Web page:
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    Many bivalves and gastropods from marine reducing environments such as deep ocean hydrothermal vents and seeps host chemosynthetic bacteria in a nutritional symbiosis. Despite their functional similarities, the distribution of chemosymbiosis in these two mollusk classes is surprisingly uneven: the number of bivalve species known to host chemosynthetic symbionts is more than twenty times that of gastropods, and chemosymbiotic bivalves are reported from a far greater diversity of marine habitats. Here we explore the potential drivers for this trend, including but not limited to physiological differences, habitat characteristics, and sampling bias. Sampling bias likely contributes to the magnitude of the observed discrepancy, but we posit that the phenomenon itself reveals how intrinsic (e.g. morphology) and extrinsic (e.g. organic matter availability) factors might have shaped the distribution of extant gastropod and bivalve associations. These observations also serve as an impetus for increasing investigation into gastropods and other mollusks from chemically reducing environments to better understand the evolution and ecology of chemosymbiosis among molluscan hosts

    Long-term zooplankton dynamics in Lake Taupō: 2000-2020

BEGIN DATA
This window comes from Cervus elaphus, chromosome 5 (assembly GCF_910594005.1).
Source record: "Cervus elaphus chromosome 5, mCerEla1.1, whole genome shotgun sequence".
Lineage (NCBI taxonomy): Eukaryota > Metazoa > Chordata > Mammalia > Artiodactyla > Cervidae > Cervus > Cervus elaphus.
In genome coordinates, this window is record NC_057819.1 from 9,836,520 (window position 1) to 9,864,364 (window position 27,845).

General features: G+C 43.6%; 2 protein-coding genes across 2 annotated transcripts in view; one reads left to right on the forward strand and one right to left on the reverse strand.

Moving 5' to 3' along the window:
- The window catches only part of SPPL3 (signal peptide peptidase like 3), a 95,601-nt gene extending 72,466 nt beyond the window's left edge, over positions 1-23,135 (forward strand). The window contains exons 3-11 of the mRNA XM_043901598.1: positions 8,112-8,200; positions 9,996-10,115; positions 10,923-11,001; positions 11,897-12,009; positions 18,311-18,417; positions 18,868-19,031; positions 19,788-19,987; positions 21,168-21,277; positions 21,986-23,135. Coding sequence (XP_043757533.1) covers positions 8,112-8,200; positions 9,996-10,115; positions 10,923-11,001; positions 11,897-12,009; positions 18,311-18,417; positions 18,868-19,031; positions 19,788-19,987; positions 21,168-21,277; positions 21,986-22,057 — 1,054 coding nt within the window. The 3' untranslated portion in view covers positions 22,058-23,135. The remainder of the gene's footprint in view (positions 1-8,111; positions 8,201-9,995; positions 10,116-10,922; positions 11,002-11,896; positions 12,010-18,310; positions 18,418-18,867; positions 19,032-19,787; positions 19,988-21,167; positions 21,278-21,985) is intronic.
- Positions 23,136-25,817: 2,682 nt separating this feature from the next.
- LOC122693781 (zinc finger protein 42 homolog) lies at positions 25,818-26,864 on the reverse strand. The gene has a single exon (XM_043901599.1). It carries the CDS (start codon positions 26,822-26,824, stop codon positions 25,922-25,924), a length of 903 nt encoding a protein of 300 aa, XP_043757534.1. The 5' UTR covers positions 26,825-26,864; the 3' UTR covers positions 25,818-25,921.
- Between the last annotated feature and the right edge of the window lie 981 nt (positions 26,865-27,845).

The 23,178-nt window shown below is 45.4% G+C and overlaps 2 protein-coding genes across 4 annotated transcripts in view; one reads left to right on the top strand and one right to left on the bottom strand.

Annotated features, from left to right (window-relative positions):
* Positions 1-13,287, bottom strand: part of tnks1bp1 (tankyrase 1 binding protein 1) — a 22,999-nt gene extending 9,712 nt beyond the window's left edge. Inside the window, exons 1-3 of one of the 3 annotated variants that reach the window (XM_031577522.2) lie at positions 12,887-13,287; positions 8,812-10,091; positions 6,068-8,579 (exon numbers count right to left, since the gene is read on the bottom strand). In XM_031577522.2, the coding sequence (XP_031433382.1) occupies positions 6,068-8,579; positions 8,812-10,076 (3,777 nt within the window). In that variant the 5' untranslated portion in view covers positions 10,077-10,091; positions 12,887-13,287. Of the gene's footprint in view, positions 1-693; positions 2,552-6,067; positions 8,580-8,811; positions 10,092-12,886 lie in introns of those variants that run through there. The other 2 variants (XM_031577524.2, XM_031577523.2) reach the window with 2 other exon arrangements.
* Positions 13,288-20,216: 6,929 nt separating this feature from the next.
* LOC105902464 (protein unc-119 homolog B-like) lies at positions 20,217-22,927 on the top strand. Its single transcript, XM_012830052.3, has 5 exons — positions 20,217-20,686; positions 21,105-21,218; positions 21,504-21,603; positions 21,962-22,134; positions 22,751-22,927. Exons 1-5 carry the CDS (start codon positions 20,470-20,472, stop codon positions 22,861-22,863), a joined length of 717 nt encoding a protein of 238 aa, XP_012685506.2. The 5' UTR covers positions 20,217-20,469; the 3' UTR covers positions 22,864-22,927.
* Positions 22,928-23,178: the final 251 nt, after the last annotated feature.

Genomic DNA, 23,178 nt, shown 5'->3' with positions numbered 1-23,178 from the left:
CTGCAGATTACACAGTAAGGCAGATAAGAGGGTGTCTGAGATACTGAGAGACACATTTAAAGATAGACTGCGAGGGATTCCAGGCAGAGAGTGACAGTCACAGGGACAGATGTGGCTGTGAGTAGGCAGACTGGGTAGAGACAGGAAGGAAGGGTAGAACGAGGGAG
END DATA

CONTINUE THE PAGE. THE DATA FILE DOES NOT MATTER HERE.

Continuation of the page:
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    Long-term monitoring is essential for distinguishing between natural and anthropogenically induced changes within ecosystems, particularly those with high degrees of natural fluctuation. In order to gain further understanding of the links between physical, chemical and biotic factors, zooplankton have been highlighted as useful bioindicators within aquatic ecosystems. Long-term zooplankton monitoring studies have been utilized to highlight changes in lake trophic state, changes within catchments, fisheries practices and invasions. Lake Taupō, New Zealand’s largest lake, has been subject to a long-term monitoring programme by NIWA since 1994, commissioned by the Waikato Regional Council, with the primary purpose of detecting changes in the lake’s trophic state through time. Since January 2000, the monitoring programme has included biweekly zooplankton sampling; no results of this have yet been published. The purpose of my research was to assess if there have been any significant changes in the zooplankton community composition over the monitoring period (2000-2020), with a particular focus on the last 12 years of data (2009-2020), and determine the importance of measured environmental variables in influencing changes in the zooplankton community composition. Lake Taupō was assessed as microtrophic to oligotrophic throughout the monitoring period (Trophic Level Index (TLI) between 1.5 and 2.9), and there were no significant linear changes in any of the measured environmental variables (R-squared values all 0.05). The zooplankton data was separated into two separate datasets; a shorter February 2009 – December 2020 dataset with samples analysed entirely by myself, and a longer January 2000-December 2020 dataset, with earlier samples analysed by NIWA, utilising a lower taxonomic resolution. Multivariate analyses (nMDS and ANOSIM) indicated significant differences among three yearly groups of zooplankton data within both the shorter (Global R statistic = 0.179, p = 0.014) and longer dataset (Global R statistic = 0.353, p = 0.001). Time and temperature were inferred by Redundancy Analysis (RDA) as the most important environmental variables associated with change in zooplankton community composition in both the shorter 2009-2020 (Lambda-A = 0.08 for both, p = 0.002 for both) and longer 2000-2020 datasets (Lambda-A = 0.15, p = 0.002 for time, and Lambda-A = 0.06, p = 0.002 for temperature). Both ordinations indicated that changes associated with time (long-term) and changes in temperature were primarily unrelated. Changes in zooplankton community composition influenced by temperature were attributed to seasonal succession. Zooplankton community composition differed between the beginning and end of the monitoring periods in both datasets. However, the direction of the community change seemingly reversed around 2009-2011, with assemblages late in the study reverting to communities similar to those observed earlier in the study. Decreases in the native large Daphnia thomsoni and increased importance of the non-native Daphnia galeata indicate that colonisation by the invading species has influenced the observed changes in zooplankton community composition. The influences of top-down control in the form of predation on the zooplankton community by fish (an unmeasured variable) may have also influenced communities, with shifts from large- to small-sized species observed. Rotifers indicative of both low and high TLI are present throughout the study (e.g., Polyarthra dolichoptera and Keratella cochlearis respectively), but the community is dominated throughout by species indicative of low trophic state (e.g., Conochiloides dossuarius), which is consistent with previous zooplankton studies within Lake Taupō. Continued monitoring of zooplankton, physical and chemical lake properties, algae, and bacteria is advised, with the inclusion of fish monitoring recommended